Menopause-friendly offices are on the rise to retain the top talent

For something that affects 51% of the population at some point in their life, it’s remarkable that the menopause is still a taboo subject in some workplaces. This month marks World Menopause Month, so we thought it was an ideal time to raise awareness of the options to support the health and wellbeing of women in mid-life.

Menopause usually happens between the ages of 45 and 55, which means it is occurring when women are approaching the peak of their careers. It is a time when they have significant experience and expertise and are successful and productive.

Alarmingly, a survey carried out by the health charity ‘Wellbeing of Women’ found that menopausal symptoms can lead to women leaving their jobs. According to the results, one in four consider it. That’s disappointing news for them, and their employer.

On top of this, it’s no secret that Guernsey has an ageing population. There will be progressively fewer new entrants from education joining the workforce. The sum of this means that companies need to look after their middle-aged and older talent. 

The good news is that there are a lot of simple things that companies can do to help. Our experience is that many organisations already have more elements of support in place than they might think. Sometimes all that’s needed is a few tweaks and a linking of elements together. Most employers nowadays already allow their workers time off to visit their GP.

The most important thing is to normalise conversations about the menopause, staff should feel they can approach their line managers for support. Managers don’t need to be medical experts, but a supportive conversation goes a long way.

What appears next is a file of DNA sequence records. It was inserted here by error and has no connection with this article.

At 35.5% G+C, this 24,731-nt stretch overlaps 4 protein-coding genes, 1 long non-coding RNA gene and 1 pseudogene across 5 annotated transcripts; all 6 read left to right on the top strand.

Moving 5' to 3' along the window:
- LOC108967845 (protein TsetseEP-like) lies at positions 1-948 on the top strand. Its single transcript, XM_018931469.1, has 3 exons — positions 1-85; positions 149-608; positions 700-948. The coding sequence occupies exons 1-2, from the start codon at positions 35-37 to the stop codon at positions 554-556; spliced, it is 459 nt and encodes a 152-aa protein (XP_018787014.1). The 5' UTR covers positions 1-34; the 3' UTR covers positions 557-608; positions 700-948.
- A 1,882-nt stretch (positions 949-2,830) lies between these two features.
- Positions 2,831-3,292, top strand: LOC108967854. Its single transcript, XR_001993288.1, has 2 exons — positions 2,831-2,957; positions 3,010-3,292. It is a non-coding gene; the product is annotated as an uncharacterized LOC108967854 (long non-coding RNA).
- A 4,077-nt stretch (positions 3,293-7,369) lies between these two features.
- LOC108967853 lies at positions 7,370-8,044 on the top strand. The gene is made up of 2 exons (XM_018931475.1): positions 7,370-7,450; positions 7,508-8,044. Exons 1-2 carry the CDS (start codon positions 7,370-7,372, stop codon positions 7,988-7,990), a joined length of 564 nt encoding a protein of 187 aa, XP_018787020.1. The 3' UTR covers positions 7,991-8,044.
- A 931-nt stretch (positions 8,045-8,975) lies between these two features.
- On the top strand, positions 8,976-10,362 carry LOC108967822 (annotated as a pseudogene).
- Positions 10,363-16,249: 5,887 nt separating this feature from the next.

Here’s a breakdown of three main menopause symptoms, and what employers can do:

  • Hot flushes

    Menopausal women could be allowed to move to a cooler part of the office and ask for a desk fan. If there is company uniform, it should be available in a breathable fabric.

  • Insomnia

    Consider offering flexible working such as changing working patterns or working from home. Review workloads if people are working long hours.

  • Brain fog

    Open plan offices can be difficult to concentrate in at the best of times. Try to design different types of working space, including quiet space for focused work. Include options to take breaks and have areas where people can relax. Better use of technology can help people who are trying to juggle lots of tasks.

It’s important to flag up that unless an employee mentions the menopause directly, it’s not appropriate to suggest that someone is experiencing symptoms. There is a lot that employees can do to help themselves. Doctors recommend lifestyle changes such as taking time to exercise, and eating a healthy, balanced diet.

There are clear, compelling reasons for supporting menopausal women in the workplace. Adjustments are usually straightforward and simple to implement, especially compared to the consequences of doing nothing.

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